Methodological approaches

Mass violence is one of the defining phenomena of the twentieth century, which some have even called the 'century of genocides'. The study of how the dead body is treated can lead us to an understanding of the impact of mass violence on contemporary societies. Corpses of mass violence and genocide, especially when viewed from a biopolitical perspective, force one to focus on the structures of the relations between all that participates in the enfolding case study. Argentina is an extraordinary laboratory in the domain of struggle against impunity and of 'restoration of the truth'. It constitutes a useful paradigm in the context of reflection on the corpses of mass violence. Its special character, in the immediate aftermath of the military dictatorship, is to test almost the entirety of juridical mechanisms in the handling of state crimes. The trigger for both the intercommunal violence and the civil war was the mass murders by the Ustaša. This book discusses the massacres carried out by the Ustaša in Croatia during the Second World War. After a brief presentation of the historical background, the massacres carried out by the Ustaša militia and their corpse disposal methods are described. Using Rwanda as a case study, the book proposes an agenda for ethnographic research to explore the relationship between concealment and display in contexts of genocide. This relationship is explored in detail after a discussion of the historical background to the 1994 genocide.

1 The biopolitics of corpses of mass violence and genocide Yehonatan Alsheh Introduction For the past four decades, students of biopolitics have been probing why the spectacular growth in the application of technologies and policies that aim at the optimization of human life has been articu­lated with a parallel proliferation of human death. Various studies have been suggesting many objects or sites that are arguably highly symptomatic of the issue at hand – a privileged epitome of the biopolitical quandary. The most famous of these is the camp that Giorgio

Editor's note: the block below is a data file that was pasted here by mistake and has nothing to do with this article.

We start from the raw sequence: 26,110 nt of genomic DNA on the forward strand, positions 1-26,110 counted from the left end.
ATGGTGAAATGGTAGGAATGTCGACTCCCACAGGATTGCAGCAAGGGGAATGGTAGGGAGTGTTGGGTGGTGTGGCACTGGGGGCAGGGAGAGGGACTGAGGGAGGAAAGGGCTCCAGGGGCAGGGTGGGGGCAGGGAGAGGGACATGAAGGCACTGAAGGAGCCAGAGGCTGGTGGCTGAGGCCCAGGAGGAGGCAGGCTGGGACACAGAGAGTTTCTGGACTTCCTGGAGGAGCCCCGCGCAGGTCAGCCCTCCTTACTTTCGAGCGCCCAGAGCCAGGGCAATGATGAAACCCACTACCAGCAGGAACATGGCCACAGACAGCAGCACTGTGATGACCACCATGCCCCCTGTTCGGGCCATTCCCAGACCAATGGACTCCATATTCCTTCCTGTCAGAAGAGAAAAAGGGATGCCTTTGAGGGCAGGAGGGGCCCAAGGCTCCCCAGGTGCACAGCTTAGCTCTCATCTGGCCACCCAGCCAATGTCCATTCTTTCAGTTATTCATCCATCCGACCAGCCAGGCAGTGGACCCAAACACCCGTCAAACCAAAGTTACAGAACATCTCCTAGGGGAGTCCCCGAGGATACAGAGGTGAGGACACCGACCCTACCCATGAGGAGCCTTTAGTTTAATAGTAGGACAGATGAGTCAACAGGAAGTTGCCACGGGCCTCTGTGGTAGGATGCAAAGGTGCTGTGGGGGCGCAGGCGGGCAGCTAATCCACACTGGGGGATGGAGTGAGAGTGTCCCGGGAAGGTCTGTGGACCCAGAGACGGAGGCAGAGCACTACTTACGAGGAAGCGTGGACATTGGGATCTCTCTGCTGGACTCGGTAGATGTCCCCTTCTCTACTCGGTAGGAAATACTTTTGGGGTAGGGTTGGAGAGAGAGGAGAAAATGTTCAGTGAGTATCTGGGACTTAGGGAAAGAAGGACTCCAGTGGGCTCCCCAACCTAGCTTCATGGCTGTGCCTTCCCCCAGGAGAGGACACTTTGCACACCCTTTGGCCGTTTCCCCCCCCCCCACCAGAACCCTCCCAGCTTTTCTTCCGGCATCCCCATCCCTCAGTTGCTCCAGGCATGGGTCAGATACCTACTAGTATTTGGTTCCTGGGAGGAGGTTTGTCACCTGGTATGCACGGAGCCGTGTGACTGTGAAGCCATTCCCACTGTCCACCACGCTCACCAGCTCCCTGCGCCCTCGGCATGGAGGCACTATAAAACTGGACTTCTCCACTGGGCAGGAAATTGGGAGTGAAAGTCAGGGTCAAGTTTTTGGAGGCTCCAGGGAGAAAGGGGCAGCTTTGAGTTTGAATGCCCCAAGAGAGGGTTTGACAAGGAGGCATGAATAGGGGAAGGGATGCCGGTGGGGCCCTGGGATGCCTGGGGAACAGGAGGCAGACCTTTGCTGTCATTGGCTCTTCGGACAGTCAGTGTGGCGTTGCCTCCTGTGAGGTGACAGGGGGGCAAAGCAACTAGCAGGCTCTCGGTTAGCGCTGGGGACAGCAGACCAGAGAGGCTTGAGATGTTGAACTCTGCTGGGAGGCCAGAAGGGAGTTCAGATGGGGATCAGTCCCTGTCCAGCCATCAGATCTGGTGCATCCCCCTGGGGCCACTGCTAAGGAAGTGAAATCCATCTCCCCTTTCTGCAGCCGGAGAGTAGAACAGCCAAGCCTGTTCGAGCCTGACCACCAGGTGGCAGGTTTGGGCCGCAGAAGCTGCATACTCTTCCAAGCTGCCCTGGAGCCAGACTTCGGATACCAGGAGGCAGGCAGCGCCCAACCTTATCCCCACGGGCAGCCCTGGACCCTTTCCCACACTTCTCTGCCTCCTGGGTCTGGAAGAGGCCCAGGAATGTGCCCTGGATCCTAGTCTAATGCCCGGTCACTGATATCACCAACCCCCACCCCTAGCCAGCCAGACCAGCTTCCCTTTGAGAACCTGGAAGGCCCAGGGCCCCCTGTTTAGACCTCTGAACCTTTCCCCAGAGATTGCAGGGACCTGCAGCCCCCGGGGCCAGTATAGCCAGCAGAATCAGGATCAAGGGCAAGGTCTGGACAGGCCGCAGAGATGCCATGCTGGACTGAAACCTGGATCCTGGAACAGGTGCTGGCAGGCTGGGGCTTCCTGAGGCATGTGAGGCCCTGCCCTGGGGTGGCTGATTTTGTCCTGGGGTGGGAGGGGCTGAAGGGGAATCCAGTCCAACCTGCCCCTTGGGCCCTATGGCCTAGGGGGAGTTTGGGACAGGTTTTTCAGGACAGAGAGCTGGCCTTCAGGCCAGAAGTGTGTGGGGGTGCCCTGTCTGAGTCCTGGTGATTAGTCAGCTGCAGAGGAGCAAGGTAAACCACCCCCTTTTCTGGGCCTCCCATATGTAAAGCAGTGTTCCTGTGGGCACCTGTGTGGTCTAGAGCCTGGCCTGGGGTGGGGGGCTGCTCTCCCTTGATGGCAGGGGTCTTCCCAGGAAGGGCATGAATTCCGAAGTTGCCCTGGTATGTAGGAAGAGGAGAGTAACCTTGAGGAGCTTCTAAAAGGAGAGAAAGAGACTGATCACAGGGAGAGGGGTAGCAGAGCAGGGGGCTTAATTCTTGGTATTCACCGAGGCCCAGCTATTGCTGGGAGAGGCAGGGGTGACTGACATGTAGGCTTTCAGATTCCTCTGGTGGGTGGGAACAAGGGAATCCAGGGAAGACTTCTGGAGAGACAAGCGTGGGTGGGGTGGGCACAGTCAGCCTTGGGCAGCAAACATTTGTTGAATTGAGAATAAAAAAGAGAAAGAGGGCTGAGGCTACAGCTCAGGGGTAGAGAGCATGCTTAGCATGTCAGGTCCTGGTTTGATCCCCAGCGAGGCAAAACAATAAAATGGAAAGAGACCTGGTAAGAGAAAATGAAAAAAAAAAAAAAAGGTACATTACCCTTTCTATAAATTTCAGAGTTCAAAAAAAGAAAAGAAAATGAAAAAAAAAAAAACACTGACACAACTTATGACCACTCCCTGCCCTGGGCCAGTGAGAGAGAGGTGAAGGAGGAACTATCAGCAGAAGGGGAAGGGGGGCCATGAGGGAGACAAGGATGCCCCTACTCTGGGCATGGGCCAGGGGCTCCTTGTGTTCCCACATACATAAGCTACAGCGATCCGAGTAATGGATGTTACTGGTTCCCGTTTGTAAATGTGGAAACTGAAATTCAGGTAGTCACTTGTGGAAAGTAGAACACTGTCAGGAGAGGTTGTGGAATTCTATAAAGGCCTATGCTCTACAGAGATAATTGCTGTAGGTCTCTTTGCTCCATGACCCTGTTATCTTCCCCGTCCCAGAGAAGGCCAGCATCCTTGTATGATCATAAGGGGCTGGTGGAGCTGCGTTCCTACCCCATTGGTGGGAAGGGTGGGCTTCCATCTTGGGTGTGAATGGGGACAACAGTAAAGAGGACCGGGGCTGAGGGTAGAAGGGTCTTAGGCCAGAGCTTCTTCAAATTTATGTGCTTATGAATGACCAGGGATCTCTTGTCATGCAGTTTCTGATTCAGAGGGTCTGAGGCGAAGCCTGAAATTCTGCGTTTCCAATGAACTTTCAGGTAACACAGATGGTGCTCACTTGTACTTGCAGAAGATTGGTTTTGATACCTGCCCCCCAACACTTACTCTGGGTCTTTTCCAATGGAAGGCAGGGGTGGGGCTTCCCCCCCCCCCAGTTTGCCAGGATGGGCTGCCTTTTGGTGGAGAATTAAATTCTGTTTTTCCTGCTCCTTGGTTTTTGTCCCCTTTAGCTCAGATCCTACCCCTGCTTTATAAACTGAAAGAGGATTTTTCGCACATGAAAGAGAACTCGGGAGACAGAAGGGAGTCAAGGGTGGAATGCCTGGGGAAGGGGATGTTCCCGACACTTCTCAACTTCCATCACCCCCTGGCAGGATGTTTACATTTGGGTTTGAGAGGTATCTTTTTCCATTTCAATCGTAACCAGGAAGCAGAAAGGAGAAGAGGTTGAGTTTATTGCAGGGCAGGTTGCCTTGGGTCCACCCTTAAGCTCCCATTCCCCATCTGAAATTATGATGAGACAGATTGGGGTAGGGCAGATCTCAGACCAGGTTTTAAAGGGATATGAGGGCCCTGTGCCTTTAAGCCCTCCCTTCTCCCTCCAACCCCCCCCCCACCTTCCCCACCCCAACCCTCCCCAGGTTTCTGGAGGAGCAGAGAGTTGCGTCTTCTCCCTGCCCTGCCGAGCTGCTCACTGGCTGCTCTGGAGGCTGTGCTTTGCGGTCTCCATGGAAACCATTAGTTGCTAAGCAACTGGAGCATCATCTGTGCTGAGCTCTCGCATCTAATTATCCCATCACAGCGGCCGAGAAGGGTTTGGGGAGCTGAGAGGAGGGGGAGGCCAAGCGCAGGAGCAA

in Human remains and mass violence
Integrative concepts for a criminology of mass violence

4 Moral discourse and action in relation to the corpse: integrative concepts for a criminology of mass violence Jon Shute Introduction: the moral–emotional ‘work’ of serious crime in peacetime and in conflict In stable, late-modern societies, crimes are adjudicated breaches of morality formally defined in law. They are variable in content across place and time, and do not always have a readily identifiable victim or definitions that have the informal moral support of the population; however, many of the most serious offences against the person and property

in Human remains and mass violence
Open Access (free)
Corpses and mass violence: an inventory of the unthinkable

Introduction. Corpses and mass violence: an inventory of the unthinkable Élisabeth Anstett & Jean-Marc Dreyfus Mass violence is one of the defining phenomena of the twentieth century, which some have even called the ‘century of genocides’.1 Scarred by the Armenian genocide, the Holodomor in Ukraine, the Spanish Civil War, the Holocaust, the gulags and, more recently, the crimes against humanity committed in Bosnia, Europe alone offers a range of examples of such extreme events.2 These outbreaks of mass violence particularly affected civilians, unlike most

in Human remains and mass violence